[sic] Magazine

Editors Albums Of 2019

Brett Spaceman’s Top Albums Of 2019

2019 was an utter dumpster fire of a year, politically but dark times often give rise to brilliant music. The deathly rise to power of Thatcher and Reagan was soundtracked by the likes of Joy Division, Wire and PIL. Indie music would continue to provide plenty of outlets for protest in the eighties. So would the music of 2019 cut it?

I had my eye on quite a few post-punk and indie releases in 2019 but alas many fell short of my own, admittedly high, expectations. Instead it was a year for ambient music to shine, ably backed by singer songwriters. Perhaps such reflective music is apt for 2019. As the British public overwhelmingly (well, 45%) voted to sell off their hospitals, continue to neglect schools and have their pension funds emptied by one of the worst and most heinous Tory governments in living memory, perhaps it was indeed time to reflect.

Reflect and think… ‘what the fuck have we done?’

Here’s my top ten of the year:
Oh look, a perfect hattrick for 4AD. Left foot, right foot and a header. I didn’t even plan it. Just happened.

Videos and review links below plus some others that just missed the ten.

Enjoy, and happy hols.

1. A Winged Victory For The SullenThe Undivided Five – (Ninja Tune)

“a profound realisation of life, death, the afterlife, and the spaces in between”.

The Belgian based duo went onto another level with this compositional work of staggering quality.


2. HammockSilencia (Hammock Music)

Perennial [sic] faves Hammock wind up their ‘grief’ trilogy with this solid third installment. This is ambient neo classical at its absolute finest.


3. Aldous Harding, – Designer (4AD)

“In the surreal world of Aldous Harding, songs are conjured via sleight of hand, simple gestures rendered fantastical as fairytales. Familiar chord voicings and sing-song repetition lull the ear, so when something subtle shifts, the rug really whips out from under your feet.”

(Tim Clarke)

4. Big Thief‘U.F.O.F.’ (4AD)

Unusual for a band these days to release two quality albums in one year. Two Hands and UFO were difficult to split. Rob Gannon bundled both in his excellent year review (linked below). He thinks choosing the ‘better’ is an exercise in futility. Well, with the quality on offer from these folksters it wasn’t an unpleasant audition. Two Hands has the bigger hitters but its UFOF by a hair for me. Rob was right though. Get both.

5. The NationalI Am Easy To Find (4AD)

Their weirdest album to date and certainly the baggiest since their fledgling debut. I liked this a Hell of a lot more than Sleep Well Beast. Certainly the relegation of Matt to, at times, an almost supporting role was a brave and selfless move. The guest singers do a fine job though. This collective approach has seen I Am Easy To Find compared to This Mortal Coil which is praise indeed from 4AD fans. Made me think of REMs Monster/New Adventures era, experimentation on the borders of their own comfort zone. Flawed, overlong…..brilliant.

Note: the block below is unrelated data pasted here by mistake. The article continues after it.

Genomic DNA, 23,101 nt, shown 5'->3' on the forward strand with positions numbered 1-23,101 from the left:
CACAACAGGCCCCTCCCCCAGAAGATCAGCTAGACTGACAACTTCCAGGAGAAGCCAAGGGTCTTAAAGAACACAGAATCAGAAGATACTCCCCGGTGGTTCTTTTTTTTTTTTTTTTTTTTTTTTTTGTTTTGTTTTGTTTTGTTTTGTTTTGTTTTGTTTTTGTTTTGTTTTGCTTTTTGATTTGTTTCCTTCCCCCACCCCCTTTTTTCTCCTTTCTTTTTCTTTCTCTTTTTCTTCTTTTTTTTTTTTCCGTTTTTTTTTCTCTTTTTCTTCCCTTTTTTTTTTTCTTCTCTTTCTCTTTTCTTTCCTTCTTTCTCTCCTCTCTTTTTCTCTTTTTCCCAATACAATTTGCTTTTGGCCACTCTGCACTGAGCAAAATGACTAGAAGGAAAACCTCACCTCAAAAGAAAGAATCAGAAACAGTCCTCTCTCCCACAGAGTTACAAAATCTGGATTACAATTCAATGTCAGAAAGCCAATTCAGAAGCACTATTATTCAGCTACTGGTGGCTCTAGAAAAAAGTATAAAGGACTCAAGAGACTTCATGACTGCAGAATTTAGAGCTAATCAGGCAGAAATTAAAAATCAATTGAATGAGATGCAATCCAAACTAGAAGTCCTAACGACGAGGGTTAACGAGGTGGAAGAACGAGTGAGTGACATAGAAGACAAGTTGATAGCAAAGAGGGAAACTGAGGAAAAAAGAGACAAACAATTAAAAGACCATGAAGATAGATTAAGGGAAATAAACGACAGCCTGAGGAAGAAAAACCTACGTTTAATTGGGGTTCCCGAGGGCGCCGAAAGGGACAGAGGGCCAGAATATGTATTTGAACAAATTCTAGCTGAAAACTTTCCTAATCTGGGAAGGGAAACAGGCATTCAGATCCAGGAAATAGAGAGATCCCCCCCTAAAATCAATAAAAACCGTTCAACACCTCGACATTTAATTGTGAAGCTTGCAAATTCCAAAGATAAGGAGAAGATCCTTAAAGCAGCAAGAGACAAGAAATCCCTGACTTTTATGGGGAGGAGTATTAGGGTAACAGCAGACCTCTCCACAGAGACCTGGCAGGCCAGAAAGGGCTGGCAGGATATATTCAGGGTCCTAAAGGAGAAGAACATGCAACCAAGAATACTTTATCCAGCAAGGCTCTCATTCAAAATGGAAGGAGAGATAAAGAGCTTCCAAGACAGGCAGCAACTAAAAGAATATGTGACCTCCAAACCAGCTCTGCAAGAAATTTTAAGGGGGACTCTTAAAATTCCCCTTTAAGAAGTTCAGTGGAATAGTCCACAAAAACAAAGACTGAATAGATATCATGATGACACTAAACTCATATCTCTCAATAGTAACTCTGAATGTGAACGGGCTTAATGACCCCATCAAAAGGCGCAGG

6. [Retreat][Retreat] (s/r)

Wow a late entrant from Barnsley’s [Retreat] (Lyndon Scarfe and Sam Horton) This is one of the years most unique releases. Trancy electronica, field recordings and spoken word poetry paint an acerbic picture of Britain’s normalized dystopia.


7. Angel OlsenAll Mirrors (Jagjaguwar)

Angel Olsen is “a natural at writing mantras for jaded souls”, according to Pitchfork. On her fifth album there’s a sense of Olsen going back to find the essence of herself . Lyrically softer, musically grander All Mirrors strips Olsen bare. She is for real here.

If this is the real Angel, I think I like her. A lot.

8. Greet DeathNew Hell – (Deathwish Inc)

Another late surprise. Power, grunge and ‘gaze combine to terrific effect. Having just mentioned Angel Olsens authenticity, so too these boys, unabashed at throwing a guitar solo into a cool, slacker indie album.


9. Slow MeadowHappy Occident (Hammock Music)

Ambient compositions as you might expect from Hammock Music label yet very different in style to their label heads, Hammock.

A gentle meditation on the meaning of happiness in western society.

10. Sharon van EttenRemind Me Tomorrow (Jagjaguwar)

Her delivery continues to dazzle. Her writing goes from strength to strength (and she never even said hello to Jason Isaacs in the OA).

She amazes me.


Sub Editors Albums of 2019

Editors Albums of 2018 – My picks from last year

A Winged Victory


Aldous Harding

Big Thief

The National


Greet Death

Slow Meadow

Bubbling under cuts – enjoy: